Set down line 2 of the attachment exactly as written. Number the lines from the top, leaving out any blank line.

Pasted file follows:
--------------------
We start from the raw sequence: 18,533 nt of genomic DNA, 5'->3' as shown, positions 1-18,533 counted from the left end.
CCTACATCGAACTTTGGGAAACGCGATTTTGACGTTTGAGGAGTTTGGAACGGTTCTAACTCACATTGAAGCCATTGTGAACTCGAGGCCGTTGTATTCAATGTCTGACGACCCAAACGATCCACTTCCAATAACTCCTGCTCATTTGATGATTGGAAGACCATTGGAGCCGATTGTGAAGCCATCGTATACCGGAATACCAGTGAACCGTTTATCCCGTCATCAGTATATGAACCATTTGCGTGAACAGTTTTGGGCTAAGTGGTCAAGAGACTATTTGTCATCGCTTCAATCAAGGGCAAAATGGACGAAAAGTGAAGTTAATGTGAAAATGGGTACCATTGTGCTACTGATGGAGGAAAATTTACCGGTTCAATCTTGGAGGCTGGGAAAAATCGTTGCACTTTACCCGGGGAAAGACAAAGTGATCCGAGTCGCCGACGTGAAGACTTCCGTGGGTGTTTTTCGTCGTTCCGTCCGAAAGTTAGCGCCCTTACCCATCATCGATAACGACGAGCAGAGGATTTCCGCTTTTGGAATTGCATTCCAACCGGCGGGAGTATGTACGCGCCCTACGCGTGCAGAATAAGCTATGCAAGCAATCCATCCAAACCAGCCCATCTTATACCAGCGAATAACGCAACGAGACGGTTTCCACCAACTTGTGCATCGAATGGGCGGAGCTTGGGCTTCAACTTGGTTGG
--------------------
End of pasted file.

CCTACATCGAACTTTGGGAAACGCGATTTTGACGTTTGAGGAGTTTGGAACGGTTCTAACTCACATTGAAGCCATTGTGAACTCGAGGCCGTTGTATTCAATGTCTGACGACCCAAACGATCCACTTCCAATAACTCCTGCTCATTTGATGATTGGAAGACCATTGGAGCCGATTGTGAAGCCATCGTATACCGGAATACCAGTGAACCGTTTATCCCGTCATCAGTATATGAACCATTTGCGTGAACAGTTTTGGGCTAAGTGGTCAAGAGACTATTTGTCATCGCTTCAATCAAGGGCAAAATGGACGAAAAGTGAAGTTAATGTGAAAATGGGTACCATTGTGCTACTGATGGAGGAAAATTTACCGGTTCAATCTTGGAGGCTGGGAAAAATCGTTGCACTTTACCCGGGGAAAGACAAAGTGATCCGAGTCGCCGACGTGAAGACTTCCGTGGGTGTTTTTCGTCGTTCCGTCCGAAAGTTAGCGCCCTTACCCATCATCGATAACGACGAGCAGAGGATTTCCGCTTTTGGAATTGCATTCCAACCGGCGGGAGTATGTACGCGCCCTACGCGTGCAGAATAAGCTATGCAAGCAATCCATCCAAACCAGCCCATCTTATACCAGCGAATAACGCAACGAGACGGTTTCCACCAACTTGTGCATCGAATGGGCGGAGCTTGGGCTTCAACTTGGTTGG